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Other Relevant Learning Standards (AP, etc.)1.1.1 Apply a creative development process when creating computational artifacts. [P2]MBA1.2.1 Create a computational artifact for creative expression. [P2]MBA1.2.2 Create a computational artifact using computing tools and techniques to solve a problem. [P2]MBA1.2.3 Create a new computational artifact by combining or modifying existing artifacts. [P2]MBA1.2.4 Collaborate in the creation of computational artifacts. [P6]MBAMBAMBA5.1.1 Develop a program for creative expression, to satisfy personal curiosity, or to create new knowledge. [P2]Other Standard5.1.2 Develop a correct program to solve problems. [P2]Other Standard5.4.1 Evaluate the correctness of a program. [P4]Other Standard5.5.1 Employ appropriate mathematical and logical concepts in programming. [P1]MBA2.2.1 Develop an abstraction when writing a program or creating other computational artifacts. [P2]MBA2.2.2 Use multiple levels of abstraction to write programs. [P3]Other Standard2.2.3 Identify multiple levels of abstractions that are used when writing programs. [P3]Other Standard7.1.1 Explain how computing innovations affect communication, interaction, and cognition. [P4]MBA7.1.2 Explain how people participate in a problem- solving process that scales. [P4]Other Standard7.3.1 Analyze the beneficial and harmful effects of computing. [P4]MBA7.4.1 Explain the connections between computing and economic, social, and cultural contexts. [P1]Other Standard6.1.1 Explain the abstractions in the Internet and how the Internet functions. [P3]MBA6.1.1 Explain the abstractions in the Internet and how the Internet functions. [P3]MBA6.2.1 Explain characteristics of the Internet and the systems built on it. [P5]Other Standard6.3.1 Identify existing cybersecurity concerns and potential options to address these issues with the Internet and the systems built on it. [P1]Other Standard3.1.1 Use computers to process information, find patterns, and test hypotheses about digitally processed information to gain insight and knowledge. [P4]MBA3.1.2 Collaborate when processing information to gain insight and knowledge. [P6]MBA3.1.3 Explain the insight and knowledge gained from digitally processed data by using appropriate visualizations, notations, and precise language. [P5]Other Standard3.2.1 Extract information from data to discover and explain connections, patterns, or trends. [P1]Other Standard3.2.2. Use large data sets to explore and discover information and knowledge. [P3]Other Standard3.3.1 Analyze how data representation, storage, security, and transmission of data involve computational manipulation of information. [P4]MBA7.4.1 Explain the connections between computing and economic, social, and cultural contexts. [P1]1.1.1 Apply a creative development process when creating computational artifacts. [P2]MBA1.2.1 Create a computational artifact for creative expression. [P2]MBA1.2.2 Create a computational artifact using computing tools and techniques to solve a problem. [P2]1.2.3 Create a new computational artifact by combining or modifying existing artifacts. [P2]1.2.4 Collaborate in the creation of computational artifacts. [P6]1.2.5 Analyze the correctness, usability, functionality, and suitability of computational artifacts. [P4]1.3.1 Use computing tools and techniques for creative expression. [P2]5.1.1 Develop a program for creative expression, to satisfy personal curiosity, or to create new knowledge. [P2]MBA5.1.2 Develop a correct program to solve problems. [P2]Other Standard5.1.3 Collaborate to develop a program. [P6]5.2.1 Explain how programs implement algorithms. [P3]5.3.1 Use abstraction to manage complexity in programs. [P3]5.4.1 Evaluate the correctness of a program. [P4]5.5.1 Employ appropriate mathematical and logical concepts in programming. [P1]2.1.1 Describe the variety of abstractions used to represent data. [P3]Other Standard2.1.2 Explain how binary sequences are used to represent digital data. [P5]Other Standard2.2.1 Develop an abstraction when writing a program or creating other computational artifacts. [P2]MBA2.2.2 Use multiple levels of abstraction to write programs. [P3]MBA2.2.3 Identify multiple levels of abstractions that are used when writing programs. [P3]MBA2.3.1 Use models and simulations to represent phenomena. [P3]Other Standard2.3.2 Use models and simulations to formulate, refine, and test hypotheses. [P3]Other Standard4.1.1 Develop an algorithm for implementation in a program. [P2]MBA4.1.2 Express an algorithm in a language. [P5]MBA4.2.1 Explain the difference between algorithms that run in a reasonable time and those that do not run in a reasonable time. [P1]Other Standard4.2.2 Explain the difference between solvable and unsolvable problems in computer science. [P1]Other Standard4.2.3 Explain the existence of undecidable problems in computer science. [P1]Other Standard4.2.4 Evaluate algorithms analytically and empirically for efficiency, correctness, and clarity. [P4]Other Standard3.1.1 Use computers to process information, find patterns, and test hypotheses about digitally processed information to gain insight and knowledge. [P4]MBA3.1.2 Collaborate when processing information to gain insight and knowledge. [P6]MBA3.2.1 Extract information from data to discover and explain connections, patterns, or trends. [P1]Other Standard3.3.1 Analyze how data representation, storage, security, and transmission of data involve computational manipulation of information. [P4]Other Standard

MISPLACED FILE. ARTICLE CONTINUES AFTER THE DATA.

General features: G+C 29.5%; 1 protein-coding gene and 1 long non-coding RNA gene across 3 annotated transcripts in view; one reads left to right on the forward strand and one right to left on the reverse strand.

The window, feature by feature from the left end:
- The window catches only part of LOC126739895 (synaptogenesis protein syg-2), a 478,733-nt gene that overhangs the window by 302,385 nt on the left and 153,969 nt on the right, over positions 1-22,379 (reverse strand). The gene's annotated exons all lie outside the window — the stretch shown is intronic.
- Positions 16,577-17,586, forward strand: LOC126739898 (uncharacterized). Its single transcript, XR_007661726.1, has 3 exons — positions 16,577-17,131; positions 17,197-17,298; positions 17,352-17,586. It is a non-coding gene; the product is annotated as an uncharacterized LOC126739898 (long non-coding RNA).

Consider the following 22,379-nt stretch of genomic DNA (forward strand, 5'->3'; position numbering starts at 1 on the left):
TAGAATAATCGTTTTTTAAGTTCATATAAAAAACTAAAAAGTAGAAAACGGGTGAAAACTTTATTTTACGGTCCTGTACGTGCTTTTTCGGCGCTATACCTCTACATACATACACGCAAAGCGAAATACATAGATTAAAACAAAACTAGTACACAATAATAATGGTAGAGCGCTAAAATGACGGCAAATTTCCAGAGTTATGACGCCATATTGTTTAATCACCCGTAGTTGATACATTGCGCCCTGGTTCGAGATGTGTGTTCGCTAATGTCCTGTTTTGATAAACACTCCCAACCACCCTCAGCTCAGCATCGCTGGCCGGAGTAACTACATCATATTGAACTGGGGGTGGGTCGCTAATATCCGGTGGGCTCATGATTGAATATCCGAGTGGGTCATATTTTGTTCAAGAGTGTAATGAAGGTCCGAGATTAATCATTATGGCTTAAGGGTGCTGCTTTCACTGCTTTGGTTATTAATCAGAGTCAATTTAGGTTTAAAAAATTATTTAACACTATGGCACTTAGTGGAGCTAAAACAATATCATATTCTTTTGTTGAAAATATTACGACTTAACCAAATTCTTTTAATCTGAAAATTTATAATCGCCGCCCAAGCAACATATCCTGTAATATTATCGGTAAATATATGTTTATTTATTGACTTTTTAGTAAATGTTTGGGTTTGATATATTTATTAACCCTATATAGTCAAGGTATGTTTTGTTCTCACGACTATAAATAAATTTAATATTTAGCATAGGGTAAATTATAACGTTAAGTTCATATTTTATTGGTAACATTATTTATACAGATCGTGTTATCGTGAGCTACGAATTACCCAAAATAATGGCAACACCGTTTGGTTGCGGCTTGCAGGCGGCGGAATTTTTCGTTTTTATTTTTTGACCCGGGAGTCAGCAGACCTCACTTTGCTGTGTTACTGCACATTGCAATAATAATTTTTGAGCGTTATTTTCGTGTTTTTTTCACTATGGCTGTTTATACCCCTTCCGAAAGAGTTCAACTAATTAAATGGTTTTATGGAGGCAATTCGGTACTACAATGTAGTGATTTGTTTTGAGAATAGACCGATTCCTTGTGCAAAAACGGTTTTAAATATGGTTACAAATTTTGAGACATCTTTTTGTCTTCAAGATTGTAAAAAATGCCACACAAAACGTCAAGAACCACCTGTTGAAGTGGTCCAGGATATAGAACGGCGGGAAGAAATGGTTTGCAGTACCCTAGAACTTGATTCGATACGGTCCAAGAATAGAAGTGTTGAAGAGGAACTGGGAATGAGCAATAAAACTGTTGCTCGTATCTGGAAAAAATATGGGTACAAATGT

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Skill Mastery (Students will be able to)